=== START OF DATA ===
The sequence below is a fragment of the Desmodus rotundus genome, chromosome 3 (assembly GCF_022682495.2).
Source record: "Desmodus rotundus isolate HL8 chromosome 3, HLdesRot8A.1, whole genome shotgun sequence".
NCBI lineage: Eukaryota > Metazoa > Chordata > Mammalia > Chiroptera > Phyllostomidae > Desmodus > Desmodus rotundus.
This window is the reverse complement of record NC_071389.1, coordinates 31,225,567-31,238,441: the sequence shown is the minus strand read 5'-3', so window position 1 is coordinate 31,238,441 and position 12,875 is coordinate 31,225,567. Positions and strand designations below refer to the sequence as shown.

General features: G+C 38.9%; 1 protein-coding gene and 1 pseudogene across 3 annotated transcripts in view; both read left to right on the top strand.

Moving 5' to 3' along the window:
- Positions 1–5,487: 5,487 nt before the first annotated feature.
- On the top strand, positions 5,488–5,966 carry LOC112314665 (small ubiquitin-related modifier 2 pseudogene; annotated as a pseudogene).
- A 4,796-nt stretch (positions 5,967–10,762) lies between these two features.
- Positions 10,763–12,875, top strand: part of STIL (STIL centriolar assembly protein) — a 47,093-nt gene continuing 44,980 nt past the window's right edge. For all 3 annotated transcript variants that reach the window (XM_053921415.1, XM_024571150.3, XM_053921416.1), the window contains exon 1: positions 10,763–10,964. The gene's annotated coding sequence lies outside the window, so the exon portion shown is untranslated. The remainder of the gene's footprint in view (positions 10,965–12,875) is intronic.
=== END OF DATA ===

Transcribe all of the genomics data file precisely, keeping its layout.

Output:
The sequence below is a fragment of the Desmodus rotundus genome, chromosome 3 (assembly GCF_022682495.2).
Source record: "Desmodus rotundus isolate HL8 chromosome 3, HLdesRot8A.1, whole genome shotgun sequence".
NCBI lineage: Eukaryota > Metazoa > Chordata > Mammalia > Chiroptera > Phyllostomidae > Desmodus > Desmodus rotundus.
This window is the reverse complement of record NC_071389.1, coordinates 31,225,567-31,238,441: the sequence shown is the minus strand read 5'-3', so window position 1 is coordinate 31,238,441 and position 12,875 is coordinate 31,225,567. Positions and strand designations below refer to the sequence as shown.

General features: G+C 38.9%; 1 protein-coding gene and 1 pseudogene across 3 annotated transcripts in view; both read left to right on the top strand.

Moving 5' to 3' along the window:
- Positions 1–5,487: 5,487 nt before the first annotated feature.
- On the top strand, positions 5,488–5,966 carry LOC112314665 (small ubiquitin-related modifier 2 pseudogene; annotated as a pseudogene).
- A 4,796-nt stretch (positions 5,967–10,762) lies between these two features.
- Positions 10,763–12,875, top strand: part of STIL (STIL centriolar assembly protein) — a 47,093-nt gene continuing 44,980 nt past the window's right edge. For all 3 annotated transcript variants that reach the window (XM_053921415.1, XM_024571150.3, XM_053921416.1), the window contains exon 1: positions 10,763–10,964. The gene's annotated coding sequence lies outside the window, so the exon portion shown is untranslated. The remainder of the gene's footprint in view (positions 10,965–12,875) is intronic.